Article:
Written by K.C. Fung, Nathalie Aminian and Chris Y. Tung.

In recent years, the economic relationship between China and the Latin American region has deepened and intensified. Exports of goods from Latin America and the Caribbean (LAC) to China increased from US$84 billion in 2016 to about US$104 billion in 2017. China is the second largest export market for the LAC region. Indeed, for Brazil, Peru and Chile, China is the largest export market globally.

Three characteristics of China-Latin America economic links

Latin America consists of many heterogeneous countries and the region includes many diverse economies, including Argentina, Brazil, Chile, Columbia, Cuba, Ecuador, Mexico, Peru, El Salvador, Uruguay and Venezuela. It would be inappropriate to lump so many diverse countries into one entity. Nonetheless, we can distil three key features of the economic links between China and Latin America.

The China-Latin America trade relationship can be described as complementary and comparatively advantage-driven. Chinese exports to Latin America are mostly manufactured products. In exchange, a significant quantity of exports from Latin America to China consist of minerals and agricultural products, particularly soybean, iron, petroleum and copper. Between 2012 and 2016, over half of exports from LAC to China can be characterized as extractive.  China now accounts for more than a quarter of all extractive exports from Latin America.

This pattern of trade can be explained by a number of different features.  First, China has an abundance of labour, while many Latin American economies are well endowed with land, minerals, fuel and water. For example, Latin America is estimated to be endowed with more than 22,000 m³ of fresh water per capita, more than 0.016 km² of forests per capita, and about 0.013 km² of land per capita. In contrast, China is estimated to have less than 3,000 m³ of fresh water per capita, less than 0.002 km² of forests per capita, and about 0.004 km² of land per capita.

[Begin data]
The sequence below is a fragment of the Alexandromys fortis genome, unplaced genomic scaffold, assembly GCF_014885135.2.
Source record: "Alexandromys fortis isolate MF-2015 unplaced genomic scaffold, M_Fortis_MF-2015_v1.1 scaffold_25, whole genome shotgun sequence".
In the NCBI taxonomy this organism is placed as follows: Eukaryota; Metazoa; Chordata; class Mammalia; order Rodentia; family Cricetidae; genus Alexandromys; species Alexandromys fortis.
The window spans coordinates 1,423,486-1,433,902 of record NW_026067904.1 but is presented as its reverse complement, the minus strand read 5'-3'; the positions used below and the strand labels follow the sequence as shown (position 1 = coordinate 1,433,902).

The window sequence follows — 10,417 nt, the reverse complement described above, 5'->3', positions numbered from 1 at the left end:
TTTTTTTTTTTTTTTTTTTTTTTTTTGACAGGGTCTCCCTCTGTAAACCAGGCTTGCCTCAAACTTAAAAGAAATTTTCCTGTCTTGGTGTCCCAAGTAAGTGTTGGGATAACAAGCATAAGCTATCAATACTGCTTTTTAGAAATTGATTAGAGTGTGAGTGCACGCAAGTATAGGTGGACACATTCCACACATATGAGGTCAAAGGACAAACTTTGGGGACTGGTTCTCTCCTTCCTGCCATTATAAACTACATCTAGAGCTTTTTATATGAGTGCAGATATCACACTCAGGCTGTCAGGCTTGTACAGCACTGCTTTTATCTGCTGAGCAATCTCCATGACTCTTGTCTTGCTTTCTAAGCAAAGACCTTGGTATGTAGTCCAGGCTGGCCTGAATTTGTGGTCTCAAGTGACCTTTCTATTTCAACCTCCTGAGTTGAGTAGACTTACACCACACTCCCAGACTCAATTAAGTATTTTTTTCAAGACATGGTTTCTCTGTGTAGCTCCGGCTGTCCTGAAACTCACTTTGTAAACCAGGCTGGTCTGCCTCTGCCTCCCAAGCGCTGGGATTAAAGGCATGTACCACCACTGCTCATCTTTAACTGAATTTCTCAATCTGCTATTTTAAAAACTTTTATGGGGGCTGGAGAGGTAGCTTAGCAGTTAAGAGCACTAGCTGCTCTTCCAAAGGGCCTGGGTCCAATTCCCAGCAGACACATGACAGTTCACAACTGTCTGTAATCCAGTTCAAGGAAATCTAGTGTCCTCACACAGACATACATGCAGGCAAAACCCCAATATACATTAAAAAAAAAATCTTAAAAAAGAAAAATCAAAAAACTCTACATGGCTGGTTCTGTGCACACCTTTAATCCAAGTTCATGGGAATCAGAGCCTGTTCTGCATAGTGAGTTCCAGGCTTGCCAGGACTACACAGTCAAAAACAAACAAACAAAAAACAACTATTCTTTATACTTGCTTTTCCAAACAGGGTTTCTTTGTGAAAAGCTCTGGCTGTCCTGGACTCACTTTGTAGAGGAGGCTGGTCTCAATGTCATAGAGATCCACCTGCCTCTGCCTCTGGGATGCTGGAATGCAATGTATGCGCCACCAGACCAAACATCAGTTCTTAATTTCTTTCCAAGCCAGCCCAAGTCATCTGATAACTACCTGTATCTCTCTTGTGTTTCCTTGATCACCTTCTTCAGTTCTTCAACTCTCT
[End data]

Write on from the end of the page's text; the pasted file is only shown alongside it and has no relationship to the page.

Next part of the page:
Second, the trade relationship between China and Latin America is heavily concentrated. Between 2011 and 2016, more than 85% of exports from LAC to China consisted of agricultural and mineral products. Within these exports, soybean, iron, petroleum and copper accounted for more than 65%. These export relationships are also geographically concentrated. For example, more than 80% of soybean and oil seed exports to China come from Brazil, while about 50% of LAC exports of copper ore to China come from Chile. As a recipient of imports, China is the top export destination for South America. If we add in Mexico, Central America and the Caribbean, China is second to the United States as an export destination for the LAC region as a whole.

Third, Chinese investment in the region is diversifying. In 2017, China’s greenfield investment in the region amounted to about US$4.4 billion. Somewhat surprisingly, about US$1.3 billion of this is in manufacturing. For example, greenfield Chinese investment includes a $300 million electric car plant in Argentina by the Dongfeng Motor Company.  In terms of mergers and acquisitions, China recorded an investment of about US$17.7 billion in 2017. About US$14.5 billion of this was in the electricity sector. As an example, China’s State Power Investment Corporation spent US$2.3 billion in 2017 to acquire Brazil’s São Simão hydroelectric power plant.

Three trends that may enhance co-operation between China and Latin America